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Independents, Anti-Incumbent Wave Could Create Election Day Surprises

Bookmakers put the odds at a Republican takeover of the Senate at 80 to 90 percent. Sounds pretty close to a sure thing. Is it all over for Democrats? Maybe. But there are still some wild cards out there.
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Republicans are planning election night celebrations all over Washington. Some of them with no music or entertainment. "The entertainment is Fox News," a Republican lobbyist told Politico. Bookmakers put the odds at a Republican takeover of the Senate at 80 to 90 percent. Sounds pretty close to a sure thing.

Is it all over for Democrats? Maybe. But there are still some wild cards out there.

One of them is Independent and third-party candidates. Support for those candidates usually drops on Election Day. Voters figure out that, by voting for an Independent or third party, they are helping the major party candidate they like least. For instance, Libertarian voters tend to prefer Republicans over Democrats. By voting for the Libertarian Party, they are taking votes away from the Republican and helping the Democrat win. On the other side of the ideological divide, look at what happened in Florida in 2000. Independent candidate Ralph Nader drew 97,488 votes in Florida. Al Gore lost Florida by 537 votes (official count).

However, when voters are fed up with polarization and gridlock -- as they appear to be this year -- Independents and third-party candidates often do better than expected. Frustrated and angry voters set aside strategic calculations. They vote to send a message of no confidence in politics as usual.

In many close races, Libertarians and Independents could be spoilers. They include Senate races in North Carolina, South Dakota, Georgia, Kentucky, Colorado, Iowa and Arkansas, as well as races for governor in Arizona, Colorado, Georgia and Hawaii. Senate races in Louisiana and Georgia will go to a run-off if no candidate wins a majority on November 4. Which means the Senate majority may not be decided until December or January ("Merry Christmas. I want your vote!").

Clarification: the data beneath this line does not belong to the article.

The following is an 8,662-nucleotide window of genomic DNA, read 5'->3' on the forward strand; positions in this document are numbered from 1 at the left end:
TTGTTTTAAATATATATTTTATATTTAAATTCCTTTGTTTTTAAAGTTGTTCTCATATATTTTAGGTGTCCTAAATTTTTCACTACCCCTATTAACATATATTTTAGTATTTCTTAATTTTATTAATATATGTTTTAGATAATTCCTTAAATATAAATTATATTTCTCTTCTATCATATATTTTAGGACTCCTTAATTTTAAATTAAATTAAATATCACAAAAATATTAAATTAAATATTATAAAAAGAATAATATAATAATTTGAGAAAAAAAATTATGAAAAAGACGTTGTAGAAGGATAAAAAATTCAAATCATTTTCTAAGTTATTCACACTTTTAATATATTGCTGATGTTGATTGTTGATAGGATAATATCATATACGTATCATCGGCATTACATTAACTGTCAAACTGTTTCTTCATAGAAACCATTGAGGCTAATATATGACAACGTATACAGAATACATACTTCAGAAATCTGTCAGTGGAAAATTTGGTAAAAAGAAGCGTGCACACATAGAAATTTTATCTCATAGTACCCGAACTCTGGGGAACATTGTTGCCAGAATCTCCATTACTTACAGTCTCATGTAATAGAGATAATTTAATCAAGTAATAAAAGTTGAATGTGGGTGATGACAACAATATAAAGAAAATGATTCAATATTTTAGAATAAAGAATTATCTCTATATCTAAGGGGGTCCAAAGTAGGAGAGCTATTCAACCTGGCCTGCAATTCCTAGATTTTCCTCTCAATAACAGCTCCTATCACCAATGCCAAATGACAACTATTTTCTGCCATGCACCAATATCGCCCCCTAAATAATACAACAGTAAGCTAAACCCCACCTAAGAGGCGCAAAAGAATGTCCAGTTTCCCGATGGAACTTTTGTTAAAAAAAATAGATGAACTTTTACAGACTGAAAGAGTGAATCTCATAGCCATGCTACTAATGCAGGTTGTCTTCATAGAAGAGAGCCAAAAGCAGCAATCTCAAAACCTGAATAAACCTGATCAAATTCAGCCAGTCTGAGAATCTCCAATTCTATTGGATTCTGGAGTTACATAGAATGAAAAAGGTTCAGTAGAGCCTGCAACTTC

In Kansas, Independent Greg Orman may defeat incumbent Republican Sen. Pat Roberts (the Democrat has dropped out of the race). If Orman wins and the Senate ends up with 50 Republicans and 49 Democrats, Orman will decide the majority all by himself. (A 50-50 split would give Democrats the majority because Vice President Biden would cast the deciding vote for majority leader.)

And how's this for confusion? The Independent candidate for governor of Alaska is running slightly ahead of the incumbent Republican governor. The Democratic nominee for governor dropped out of the race and joined the Independent ticket as candidate for lieutenant governor. Here's the kicker: Former Alaska Gov. Sarah Palin just endorsed the Independent.

Anti-incumbent sentiment is running higher than in 2006 when Democrats seized control of the House of Representatives and Senate from Republicans, and higher than in 2010 when Republicans took back the House. The Pew Research Center reports that, this year, 68 percent of voters believe most Members of Congress do not deserve to be re-elected. That's up from 54 percent in 2010 and 50 percent in 2006. Thirty-five percent of voters now say their own Representative in Congress does not deserve to be re-elected, up from 26 percent in 2006 and 32 percent in 2010.

In 2006, when Democrats were furious over the war in Iraq, Republicans were twice as likely as Democrats to say that most Members of Congress did not deserve to be re-elected. In 2010, when Republicans were furious over Obamacare, anti-incumbency sentiment was twice as high among Republicans. And this year? Anti-incumbent sentiment is equally strong in both parties (70 percent of Republicans and 65 percent of Democrats say most lawmakers should be fired).

Everybody's angry. And that's taking a toll on incumbents of both political parties. According to the Cook Political Report, 12 of the 28 governors running for re-election this year may be in trouble -- four Democrats and eight Republicans. Governors' races are the one bright spot for Democrats right now, simply because the governors up for re-election this year were elected in 2010, a landslide Republican year. The base years for Senators was 2006 and for Representatives 2012, both good years for Democrats. That's one reason why Democrats are set up for losses in Congress on November 4.

We could see some surprising results in this year's governors' races. Republicans could win in Connecticut and Massachusetts. Massachusetts! Democrats could win in Georgia and Kansas. Kansas!

In the Kentucky Senate race, Democrat Alison Lundergan Grimes is running a highly competitive race against Republican Mitch McConnell, who hopes to be the new Senate majority leader. Grimes is doing surprisingly well despite some serious campaign blunders -- like refusing to say whether or not she voted for Barack Obama. The Kentucky Senate race is basically an unpopularity contest between two incumbents, Sen. McConnell and President Obama.

According to the Washington Post-ABC News poll, a majority of voters have an unfavorable opinion of the Democratic Party (51 percent) and a majority has an unfavorable view of the Republican Party (56 percent). Roughly a quarter of the electorate doesn't like either party. So how are they voting? Answer: Republican, 53 to 32 percent.

That's why Washington Republicans are ready to celebrate. It's an anti-incumbent year. And while President Obama is not on the ballot, he's the Incumbent-In-Chief.